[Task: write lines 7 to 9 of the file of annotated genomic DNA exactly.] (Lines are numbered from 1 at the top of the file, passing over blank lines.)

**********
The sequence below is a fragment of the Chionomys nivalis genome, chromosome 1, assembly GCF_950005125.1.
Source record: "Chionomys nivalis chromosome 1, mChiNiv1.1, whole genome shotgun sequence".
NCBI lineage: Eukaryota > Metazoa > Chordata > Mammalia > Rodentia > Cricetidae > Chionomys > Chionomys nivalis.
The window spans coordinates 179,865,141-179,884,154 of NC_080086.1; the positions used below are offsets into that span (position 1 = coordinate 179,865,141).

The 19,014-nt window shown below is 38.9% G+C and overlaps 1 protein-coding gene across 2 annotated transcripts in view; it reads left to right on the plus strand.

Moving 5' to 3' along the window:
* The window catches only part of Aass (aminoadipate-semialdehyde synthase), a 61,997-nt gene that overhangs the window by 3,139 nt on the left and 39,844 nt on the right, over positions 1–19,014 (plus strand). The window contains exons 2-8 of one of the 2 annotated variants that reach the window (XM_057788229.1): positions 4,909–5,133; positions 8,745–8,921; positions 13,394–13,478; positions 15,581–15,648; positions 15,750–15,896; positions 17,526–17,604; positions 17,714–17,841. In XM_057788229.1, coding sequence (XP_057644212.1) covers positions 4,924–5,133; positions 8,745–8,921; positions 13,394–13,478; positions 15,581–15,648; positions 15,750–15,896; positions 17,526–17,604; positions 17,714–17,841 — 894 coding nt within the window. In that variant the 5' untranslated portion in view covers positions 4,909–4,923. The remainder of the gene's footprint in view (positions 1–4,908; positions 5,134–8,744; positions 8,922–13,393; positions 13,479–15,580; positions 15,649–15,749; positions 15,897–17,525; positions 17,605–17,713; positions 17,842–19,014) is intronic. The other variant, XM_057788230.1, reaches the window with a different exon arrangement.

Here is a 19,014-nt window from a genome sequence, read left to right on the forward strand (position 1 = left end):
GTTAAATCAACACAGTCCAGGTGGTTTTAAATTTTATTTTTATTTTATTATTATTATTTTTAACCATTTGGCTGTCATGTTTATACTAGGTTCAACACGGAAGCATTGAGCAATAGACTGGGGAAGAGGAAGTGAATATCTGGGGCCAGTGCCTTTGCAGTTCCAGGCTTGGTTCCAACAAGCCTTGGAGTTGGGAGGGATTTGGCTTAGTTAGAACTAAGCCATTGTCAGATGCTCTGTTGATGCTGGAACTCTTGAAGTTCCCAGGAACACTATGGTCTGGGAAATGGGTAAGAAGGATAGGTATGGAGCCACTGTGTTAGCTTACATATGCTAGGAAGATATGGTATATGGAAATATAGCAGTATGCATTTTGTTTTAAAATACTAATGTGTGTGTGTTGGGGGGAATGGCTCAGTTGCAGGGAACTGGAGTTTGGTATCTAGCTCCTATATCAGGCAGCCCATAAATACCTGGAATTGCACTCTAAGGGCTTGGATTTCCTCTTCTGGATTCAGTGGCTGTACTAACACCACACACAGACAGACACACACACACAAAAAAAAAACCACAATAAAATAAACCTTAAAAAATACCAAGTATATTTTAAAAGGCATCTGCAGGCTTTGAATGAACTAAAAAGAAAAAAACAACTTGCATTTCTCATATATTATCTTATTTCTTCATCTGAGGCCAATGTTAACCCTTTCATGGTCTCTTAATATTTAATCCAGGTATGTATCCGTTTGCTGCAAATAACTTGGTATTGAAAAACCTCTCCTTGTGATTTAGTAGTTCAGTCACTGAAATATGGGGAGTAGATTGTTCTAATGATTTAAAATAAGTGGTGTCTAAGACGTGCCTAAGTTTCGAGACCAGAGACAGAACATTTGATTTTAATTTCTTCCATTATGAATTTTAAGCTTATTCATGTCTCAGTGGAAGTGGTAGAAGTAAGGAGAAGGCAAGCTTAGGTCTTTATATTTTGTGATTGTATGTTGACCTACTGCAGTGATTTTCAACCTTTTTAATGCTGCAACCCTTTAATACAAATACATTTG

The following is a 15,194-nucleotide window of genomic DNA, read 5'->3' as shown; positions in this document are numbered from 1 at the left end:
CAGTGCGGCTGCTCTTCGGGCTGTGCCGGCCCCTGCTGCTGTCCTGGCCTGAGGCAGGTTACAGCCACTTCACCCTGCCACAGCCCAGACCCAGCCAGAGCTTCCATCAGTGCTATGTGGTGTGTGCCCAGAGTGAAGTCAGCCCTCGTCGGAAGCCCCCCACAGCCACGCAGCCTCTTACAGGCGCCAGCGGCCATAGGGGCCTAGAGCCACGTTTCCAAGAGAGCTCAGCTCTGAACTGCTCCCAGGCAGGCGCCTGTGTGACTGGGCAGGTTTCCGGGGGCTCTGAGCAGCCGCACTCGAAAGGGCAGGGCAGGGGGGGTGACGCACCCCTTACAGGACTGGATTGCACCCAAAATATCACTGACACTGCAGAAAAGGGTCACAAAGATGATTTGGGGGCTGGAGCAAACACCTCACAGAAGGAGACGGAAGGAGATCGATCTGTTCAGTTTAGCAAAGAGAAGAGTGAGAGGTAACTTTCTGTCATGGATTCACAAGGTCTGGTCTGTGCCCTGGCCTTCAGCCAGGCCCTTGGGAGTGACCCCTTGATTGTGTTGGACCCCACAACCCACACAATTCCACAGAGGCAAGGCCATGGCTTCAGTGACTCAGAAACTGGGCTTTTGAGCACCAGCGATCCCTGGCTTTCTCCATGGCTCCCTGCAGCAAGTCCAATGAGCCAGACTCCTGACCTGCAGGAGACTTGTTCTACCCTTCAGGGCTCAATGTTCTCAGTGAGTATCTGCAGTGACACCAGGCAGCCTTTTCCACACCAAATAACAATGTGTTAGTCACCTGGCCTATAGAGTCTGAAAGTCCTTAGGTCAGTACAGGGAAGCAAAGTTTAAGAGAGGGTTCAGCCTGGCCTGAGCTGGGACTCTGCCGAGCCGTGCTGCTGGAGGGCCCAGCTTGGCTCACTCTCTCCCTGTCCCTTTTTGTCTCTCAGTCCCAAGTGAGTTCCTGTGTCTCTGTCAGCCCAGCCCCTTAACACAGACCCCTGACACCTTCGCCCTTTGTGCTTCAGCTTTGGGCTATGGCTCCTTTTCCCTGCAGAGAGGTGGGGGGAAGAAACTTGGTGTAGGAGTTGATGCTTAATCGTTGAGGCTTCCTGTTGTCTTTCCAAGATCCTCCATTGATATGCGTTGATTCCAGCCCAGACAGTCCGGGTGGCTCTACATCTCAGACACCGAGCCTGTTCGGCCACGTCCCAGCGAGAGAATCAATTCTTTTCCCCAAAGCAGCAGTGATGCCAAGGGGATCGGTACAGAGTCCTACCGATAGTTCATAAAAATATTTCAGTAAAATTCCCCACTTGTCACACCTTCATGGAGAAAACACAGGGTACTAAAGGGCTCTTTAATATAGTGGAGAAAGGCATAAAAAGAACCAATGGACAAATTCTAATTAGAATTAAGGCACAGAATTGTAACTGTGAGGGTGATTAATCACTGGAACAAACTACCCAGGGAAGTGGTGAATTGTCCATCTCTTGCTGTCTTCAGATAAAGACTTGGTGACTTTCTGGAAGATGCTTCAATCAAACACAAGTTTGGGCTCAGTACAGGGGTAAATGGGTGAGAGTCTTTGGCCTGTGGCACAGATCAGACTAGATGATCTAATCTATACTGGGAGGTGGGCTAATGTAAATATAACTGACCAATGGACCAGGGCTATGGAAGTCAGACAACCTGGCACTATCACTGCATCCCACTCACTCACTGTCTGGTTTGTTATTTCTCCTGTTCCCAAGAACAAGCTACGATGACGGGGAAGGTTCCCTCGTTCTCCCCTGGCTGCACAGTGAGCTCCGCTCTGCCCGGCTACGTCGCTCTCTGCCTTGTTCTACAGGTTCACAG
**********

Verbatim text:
* The window catches only part of Aass (aminoadipate-semialdehyde synthase), a 61,997-nt gene that overhangs the window by 3,139 nt on the left and 39,844 nt on the right, over positions 1–19,014 (plus strand). The window contains exons 2-8 of one of the 2 annotated variants that reach the window (XM_057788229.1): positions 4,909–5,133; positions 8,745–8,921; positions 13,394–13,478; positions 15,581–15,648; positions 15,750–15,896; positions 17,526–17,604; positions 17,714–17,841. In XM_057788229.1, coding sequence (XP_057644212.1) covers positions 4,924–5,133; positions 8,745–8,921; positions 13,394–13,478; positions 15,581–15,648; positions 15,750–15,896; positions 17,526–17,604; positions 17,714–17,841 — 894 coding nt within the window. In that variant the 5' untranslated portion in view covers positions 4,909–4,923. The remainder of the gene's footprint in view (positions 1–4,908; positions 5,134–8,744; positions 8,922–13,393; positions 13,479–15,580; positions 15,649–15,749; positions 15,897–17,525; positions 17,605–17,713; positions 17,842–19,014) is intronic. The other variant, XM_057788230.1, reaches the window with a different exon arrangement.

Here is a 19,014-nt window from a genome sequence, read left to right on the forward strand (position 1 = left end):
GTTAAATCAACACAGTCCAGGTGGTTTTAAATTTTATTTTTATTTTATTATTATTATTTTTAACCATTTGGCTGTCATGTTTATACTAGGTTCAACACGGAAGCATTGAGCAATAGACTGGGGAAGAGGAAGTGAATATCTGGGGCCAGTGCCTTTGCAGTTCCAGGCTTGGTTCCAACAAGCCTTGGAGTTGGGAGGGATTTGGCTTAGTTAGAACTAAGCCATTGTCAGATGCTCTGTTGATGCTGGAACTCTTGAAGTTCCCAGGAACACTATGGTCTGGGAAATGGGTAAGAAGGATAGGTATGGAGCCACTGTGTTAGCTTACATATGCTAGGAAGATATGGTATATGGAAATATAGCAGTATGCATTTTGTTTTAAAATACTAATGTGTGTGTGTTGGGGGGAATGGCTCAGTTGCAGGGAACTGGAGTTTGGTATCTAGCTCCTATATCAGGCAGCCCATAAATACCTGGAATTGCACTCTAAGGGCTTGGATTTCCTCTTCTGGATTCAGTGGCTGTACTAACACCACACACAGACAGACACACACACACAAAAAAAAAACCACAATAAAATAAACCTTAAAAAATACCAAGTATATTTTAAAAGGCATCTGCAGGCTTTGAATGAACTAAAAAGAAAAAAACAACTTGCATTTCTCATATATTATCTTATTTCTTCATCTGAGGCCAATGTTAACCCTTTCATGGTCTCTTAATATTTAATCCAGGTATGTATCCGTTTGCTGCAAATAACTTGGTATTGAAAAACCTCTCCTTGTGATTTAGTAGTTCAGTCACTGAAATATGGGGAGTAGATTGTTCTAATGATTTAAAATAAGTGGTGTCTAAGACGTGCCTAAGTTTCGAGACCAGAGACAGAACATTTGATTTTAATTTCTTCCATTATGAATTTTAAGCTTATTCATGTCTCAGTGGAAGTGGTAGAAGTAAGGAGAAGGCAAGCTTAGGTCTTTATATTTTGTGATTGTATGTTGACCTACTGCAGTGATTTTCAACCTTTTTAATGCTGCAACCCTTTAATACAAATACATTTG